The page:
Episode 26 │ Honor Your Time (HAWAII/TANZANIA/D.R.)
Updated: May 4, 2020
"I think when people try to paint a picture of, 'Oh there's no point in you going back,' sometimes we have to question what is their motive behind that? Why is it that they don't want us to know where we come from and to return to our own land? Like, what is that?" (Meagan, Episode 26)
I was able to make Meagan Shokar's acquaintance thanks to my friend Irene Li from episode 4. They've known each other since high school, and Irene was gracious enough to talk up this podcast to Meagan so that Meagan was interested in being a guest too. Thank you, Irene!
While in undergrad at the University of Michigan, Meagan was considering going into global health, and that lead her to volunteer abroad with two different student organizations. The summer leading up to sophomore year, she went with an organization called MEDLIFE to Tanzania, where for two weeks she and other university students helped facilitate mobile health clinics and generally served as extra hands for local doctors. Meagan's duties included teaching local children how to brush their teeth. Then during the spring break of sophomore year, Meagan went to the Dominican Republic with MESO, and this largely pre-med/pre-dental program had her and other students assisting local dentists with supplies and minor procedures.
Eventually Meagan realized that her true passion was education, and concerns about the sustainability and impact of volunteer efforts abroad caused her to develop a more critical eye toward such programs. But she does credit those experiences with jump-starting her awareness of the assumptions we make and consequences we create when we show up to "help" communities in other countries. Going forward, she wanted to continue traveling in a way that causes the least harm as possible and allows for enjoyment that isn't dependent on the exploitation of local people. After all, "This is someone's home."
In 2016, after graduation Meagan began her teaching career in Hawaii (Hawai'i/Havaii), serving with Teach for America on "the Big Island" for two years. Hawaii had been her first choice, as she wanted to challenge herself and thought that moving to a such a unique place which she'd never visited before would be rewarding in the end. She was also intentionally seeking a diverse place that was different from what she was used to growing up in the southeast Michigan. It wasn't until college that Meagan began to conceptualize her own identity as a person of color and a brown woman in particular, and she hoped being in Hawaii would inform her in that way as well.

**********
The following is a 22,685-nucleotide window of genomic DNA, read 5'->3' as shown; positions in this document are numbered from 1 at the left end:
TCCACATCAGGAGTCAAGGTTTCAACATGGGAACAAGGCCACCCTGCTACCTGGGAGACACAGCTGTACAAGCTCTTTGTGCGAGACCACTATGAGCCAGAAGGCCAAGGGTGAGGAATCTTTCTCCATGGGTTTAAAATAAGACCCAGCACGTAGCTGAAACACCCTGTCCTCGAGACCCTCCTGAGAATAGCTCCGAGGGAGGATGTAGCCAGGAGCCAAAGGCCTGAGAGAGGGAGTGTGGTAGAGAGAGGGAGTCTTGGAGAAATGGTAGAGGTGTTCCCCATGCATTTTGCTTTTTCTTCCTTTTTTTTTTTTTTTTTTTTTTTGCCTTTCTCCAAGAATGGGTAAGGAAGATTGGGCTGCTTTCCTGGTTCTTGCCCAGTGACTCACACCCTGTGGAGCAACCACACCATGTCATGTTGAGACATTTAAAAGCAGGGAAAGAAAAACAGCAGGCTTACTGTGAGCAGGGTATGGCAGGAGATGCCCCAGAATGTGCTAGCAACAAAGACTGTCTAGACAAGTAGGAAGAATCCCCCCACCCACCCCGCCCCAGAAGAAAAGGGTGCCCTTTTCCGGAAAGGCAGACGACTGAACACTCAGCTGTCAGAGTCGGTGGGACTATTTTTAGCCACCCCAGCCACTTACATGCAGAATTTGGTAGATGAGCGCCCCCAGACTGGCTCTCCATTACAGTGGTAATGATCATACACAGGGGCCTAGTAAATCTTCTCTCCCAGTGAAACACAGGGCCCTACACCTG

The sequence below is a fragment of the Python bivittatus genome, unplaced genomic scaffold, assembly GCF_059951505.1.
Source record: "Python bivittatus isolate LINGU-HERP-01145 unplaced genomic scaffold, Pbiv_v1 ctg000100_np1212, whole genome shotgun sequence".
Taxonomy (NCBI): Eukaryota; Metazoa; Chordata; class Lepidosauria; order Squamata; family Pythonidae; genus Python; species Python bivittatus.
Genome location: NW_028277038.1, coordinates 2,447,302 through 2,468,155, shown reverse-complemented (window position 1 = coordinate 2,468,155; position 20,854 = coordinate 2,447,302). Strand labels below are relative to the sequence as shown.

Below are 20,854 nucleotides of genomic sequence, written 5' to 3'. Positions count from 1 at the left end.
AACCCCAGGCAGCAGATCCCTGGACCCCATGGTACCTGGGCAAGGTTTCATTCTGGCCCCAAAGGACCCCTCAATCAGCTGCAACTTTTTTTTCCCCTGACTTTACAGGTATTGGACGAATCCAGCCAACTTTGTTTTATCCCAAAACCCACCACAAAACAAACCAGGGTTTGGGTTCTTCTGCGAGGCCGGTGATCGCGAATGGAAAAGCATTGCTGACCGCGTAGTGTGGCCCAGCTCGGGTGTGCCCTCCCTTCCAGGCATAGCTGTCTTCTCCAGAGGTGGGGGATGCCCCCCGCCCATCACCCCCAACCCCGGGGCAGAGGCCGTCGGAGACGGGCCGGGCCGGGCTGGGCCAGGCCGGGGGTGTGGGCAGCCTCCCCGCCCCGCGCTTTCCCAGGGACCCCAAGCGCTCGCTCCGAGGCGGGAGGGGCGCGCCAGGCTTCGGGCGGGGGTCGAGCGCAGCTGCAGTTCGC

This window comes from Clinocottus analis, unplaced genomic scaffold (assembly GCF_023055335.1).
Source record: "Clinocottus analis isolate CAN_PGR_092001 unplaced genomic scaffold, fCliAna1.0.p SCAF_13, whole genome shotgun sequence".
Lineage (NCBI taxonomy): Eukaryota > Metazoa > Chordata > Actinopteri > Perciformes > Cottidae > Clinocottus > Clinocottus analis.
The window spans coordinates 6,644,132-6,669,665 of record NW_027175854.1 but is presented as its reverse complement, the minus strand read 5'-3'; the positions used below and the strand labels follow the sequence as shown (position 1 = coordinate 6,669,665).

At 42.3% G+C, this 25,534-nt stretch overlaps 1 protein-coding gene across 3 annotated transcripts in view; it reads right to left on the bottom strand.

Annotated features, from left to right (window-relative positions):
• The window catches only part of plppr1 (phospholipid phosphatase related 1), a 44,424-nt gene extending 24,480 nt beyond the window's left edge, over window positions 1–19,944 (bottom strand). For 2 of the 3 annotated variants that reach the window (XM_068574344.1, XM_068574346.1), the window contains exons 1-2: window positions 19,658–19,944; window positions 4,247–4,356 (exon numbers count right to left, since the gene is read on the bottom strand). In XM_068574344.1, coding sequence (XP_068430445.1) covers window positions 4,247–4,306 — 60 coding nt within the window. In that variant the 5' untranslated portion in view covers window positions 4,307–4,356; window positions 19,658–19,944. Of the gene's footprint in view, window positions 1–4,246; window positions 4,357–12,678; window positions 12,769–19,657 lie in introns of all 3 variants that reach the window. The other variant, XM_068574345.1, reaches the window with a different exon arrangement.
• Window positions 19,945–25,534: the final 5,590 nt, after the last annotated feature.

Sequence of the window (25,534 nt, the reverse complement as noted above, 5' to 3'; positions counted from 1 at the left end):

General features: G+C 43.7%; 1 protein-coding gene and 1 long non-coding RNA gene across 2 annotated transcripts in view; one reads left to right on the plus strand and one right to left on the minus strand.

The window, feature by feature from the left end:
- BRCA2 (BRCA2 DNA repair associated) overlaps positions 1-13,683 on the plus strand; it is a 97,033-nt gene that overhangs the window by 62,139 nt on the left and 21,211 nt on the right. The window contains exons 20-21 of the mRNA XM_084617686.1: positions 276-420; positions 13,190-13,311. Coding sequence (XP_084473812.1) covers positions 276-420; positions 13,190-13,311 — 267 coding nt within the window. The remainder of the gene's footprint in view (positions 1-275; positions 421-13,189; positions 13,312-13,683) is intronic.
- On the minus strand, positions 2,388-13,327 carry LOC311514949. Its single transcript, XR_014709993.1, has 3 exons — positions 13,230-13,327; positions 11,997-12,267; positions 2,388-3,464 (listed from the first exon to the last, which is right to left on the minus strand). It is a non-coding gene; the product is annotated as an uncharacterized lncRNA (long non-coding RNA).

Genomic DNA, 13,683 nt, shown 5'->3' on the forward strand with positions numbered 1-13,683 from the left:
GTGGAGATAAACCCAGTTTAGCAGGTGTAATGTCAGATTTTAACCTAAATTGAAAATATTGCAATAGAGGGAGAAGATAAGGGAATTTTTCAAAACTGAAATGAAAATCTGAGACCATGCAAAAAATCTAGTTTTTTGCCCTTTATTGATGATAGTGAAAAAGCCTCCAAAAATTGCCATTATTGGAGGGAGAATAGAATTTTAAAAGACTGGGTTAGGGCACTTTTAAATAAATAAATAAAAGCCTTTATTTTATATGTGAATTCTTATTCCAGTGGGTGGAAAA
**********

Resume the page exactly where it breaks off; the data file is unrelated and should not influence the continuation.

During those two years Meagan taught special ed in a high school, and in her spare time joined a halau (hula school), took karate lessons, and visited Maui and Oahu. She endeavored to put herself out there, but even today she marvels at how quickly and warmly she was welcomed into the local community even beyond her own efforts. The bonds she formed with her students still remain the most rewarding part of her experience, and having friendly relationships with her students' parents, her colleagues, the people who ran the school, and even her hula teacher made all the difference. These are the folks she loves, misses, and wants to see when she returns to Hawaii at some point. She'd even like to raise her kids there some day.
In addition to learning from the people around her, hula also proved instrumental in developing Meagan's understanding of Hawaii. Hula schools are often the source of Hawaiian cultural and linguistic knowledge in their respective communities, so students are educated not only in dance but also in Hawaiian customs and values, such as knowing one's ancestors, showing reverence to the land, and honoring one's fellows more than focusing on man-made things all the time. The emphasis on knowing ancestors' names and being able to recite one's lineage made Meagan realize how much she was missing out on, not being as familiar with her own heritage as she would've liked to be.
Authenticity and care.
Both sides of her family are Indian, but both sets of her grandparents also moved to England in their youth and most of her family was born in England, so for the majority of her life Meagan thought of England as her home, her "motherland" so to speak. With the mechanisms and history of colonialism on her mind more than ever before (as she learned, Hawaii was a sovereign kingdom that became a state less than 60 years ago), she decided to actively seek out ways to connect with her own roots. She finished her commitment in Hawaii this year and moved to the San Francisco Bay Area, drawn by the large Punjabi community there. And over the recent Thanksgiving break, she insisted on having her parents take her to visit their family's land in Punjab, India.
Currently Meagan teaches high school English in the Bay while working on her Master's degree from Johns Hopkins University. In addition to going to Hawaii again, she'd also like to see more of Latin America. But for now she's taking a sort of rest period from international travel while she figures out where it makes the most sense for her to go and what approach would involve the most authenticity and care. Meagan can be found on Instagram (@ms.shokar).
Be sure to listen to this episode, "Honor Your Time (HAWAII/TANZANIA/D.R.)" for more! And don't forget to check out the resource list below!
Danielle G. is the creator, host, and producer of Young, Gifted and Abroad. You can find her other writings at DeelaSees.com.